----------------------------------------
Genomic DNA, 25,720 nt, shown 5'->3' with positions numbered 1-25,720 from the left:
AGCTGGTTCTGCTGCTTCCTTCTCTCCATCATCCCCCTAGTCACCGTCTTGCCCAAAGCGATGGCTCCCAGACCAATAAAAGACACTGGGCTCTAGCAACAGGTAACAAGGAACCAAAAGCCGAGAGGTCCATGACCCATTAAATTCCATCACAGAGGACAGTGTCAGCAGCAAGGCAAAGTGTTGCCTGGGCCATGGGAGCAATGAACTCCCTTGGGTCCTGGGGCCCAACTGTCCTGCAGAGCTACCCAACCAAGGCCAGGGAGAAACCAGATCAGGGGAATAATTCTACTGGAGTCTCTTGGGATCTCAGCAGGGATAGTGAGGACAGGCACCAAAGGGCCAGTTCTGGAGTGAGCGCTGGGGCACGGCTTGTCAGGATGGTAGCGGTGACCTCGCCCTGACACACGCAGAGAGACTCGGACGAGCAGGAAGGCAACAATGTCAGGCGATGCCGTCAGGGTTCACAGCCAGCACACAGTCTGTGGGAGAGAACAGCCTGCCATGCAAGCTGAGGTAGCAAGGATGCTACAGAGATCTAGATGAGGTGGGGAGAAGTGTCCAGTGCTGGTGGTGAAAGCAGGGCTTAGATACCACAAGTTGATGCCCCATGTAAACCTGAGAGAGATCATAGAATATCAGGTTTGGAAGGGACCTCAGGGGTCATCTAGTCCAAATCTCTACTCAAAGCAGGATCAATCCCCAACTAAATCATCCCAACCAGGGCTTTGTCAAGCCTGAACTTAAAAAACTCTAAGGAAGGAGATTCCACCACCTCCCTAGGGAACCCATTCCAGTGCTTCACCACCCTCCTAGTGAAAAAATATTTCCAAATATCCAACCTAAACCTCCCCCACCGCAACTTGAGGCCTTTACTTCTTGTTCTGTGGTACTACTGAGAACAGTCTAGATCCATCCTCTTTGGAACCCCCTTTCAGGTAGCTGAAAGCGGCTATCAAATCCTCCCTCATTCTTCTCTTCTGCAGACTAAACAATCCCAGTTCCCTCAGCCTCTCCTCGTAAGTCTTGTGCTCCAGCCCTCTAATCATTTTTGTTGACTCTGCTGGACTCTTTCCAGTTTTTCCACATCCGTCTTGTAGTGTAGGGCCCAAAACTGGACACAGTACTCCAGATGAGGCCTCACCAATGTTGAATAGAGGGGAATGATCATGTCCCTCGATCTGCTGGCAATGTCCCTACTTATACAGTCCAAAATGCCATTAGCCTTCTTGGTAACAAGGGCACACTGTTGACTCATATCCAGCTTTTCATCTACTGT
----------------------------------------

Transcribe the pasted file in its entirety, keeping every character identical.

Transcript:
Genomic DNA, 25,720 nt, shown 5'->3' with positions numbered 1-25,720 from the left:
AGCTGGTTCTGCTGCTTCCTTCTCTCCATCATCCCCCTAGTCACCGTCTTGCCCAAAGCGATGGCTCCCAGACCAATAAAAGACACTGGGCTCTAGCAACAGGTAACAAGGAACCAAAAGCCGAGAGGTCCATGACCCATTAAATTCCATCACAGAGGACAGTGTCAGCAGCAAGGCAAAGTGTTGCCTGGGCCATGGGAGCAATGAACTCCCTTGGGTCCTGGGGCCCAACTGTCCTGCAGAGCTACCCAACCAAGGCCAGGGAGAAACCAGATCAGGGGAATAATTCTACTGGAGTCTCTTGGGATCTCAGCAGGGATAGTGAGGACAGGCACCAAAGGGCCAGTTCTGGAGTGAGCGCTGGGGCACGGCTTGTCAGGATGGTAGCGGTGACCTCGCCCTGACACACGCAGAGAGACTCGGACGAGCAGGAAGGCAACAATGTCAGGCGATGCCGTCAGGGTTCACAGCCAGCACACAGTCTGTGGGAGAGAACAGCCTGCCATGCAAGCTGAGGTAGCAAGGATGCTACAGAGATCTAGATGAGGTGGGGAGAAGTGTCCAGTGCTGGTGGTGAAAGCAGGGCTTAGATACCACAAGTTGATGCCCCATGTAAACCTGAGAGAGATCATAGAATATCAGGTTTGGAAGGGACCTCAGGGGTCATCTAGTCCAAATCTCTACTCAAAGCAGGATCAATCCCCAACTAAATCATCCCAACCAGGGCTTTGTCAAGCCTGAACTTAAAAAACTCTAAGGAAGGAGATTCCACCACCTCCCTAGGGAACCCATTCCAGTGCTTCACCACCCTCCTAGTGAAAAAATATTTCCAAATATCCAACCTAAACCTCCCCCACCGCAACTTGAGGCCTTTACTTCTTGTTCTGTGGTACTACTGAGAACAGTCTAGATCCATCCTCTTTGGAACCCCCTTTCAGGTAGCTGAAAGCGGCTATCAAATCCTCCCTCATTCTTCTCTTCTGCAGACTAAACAATCCCAGTTCCCTCAGCCTCTCCTCGTAAGTCTTGTGCTCCAGCCCTCTAATCATTTTTGTTGACTCTGCTGGACTCTTTCCAGTTTTTCCACATCCGTCTTGTAGTGTAGGGCCCAAAACTGGACACAGTACTCCAGATGAGGCCTCACCAATGTTGAATAGAGGGGAATGATCATGTCCCTCGATCTGCTGGCAATGTCCCTACTTATACAGTCCAAAATGCCATTAGCCTTCTTGGTAACAAGGGCACACTGTTGACTCATATCCAGCTTTTCATCTACTGT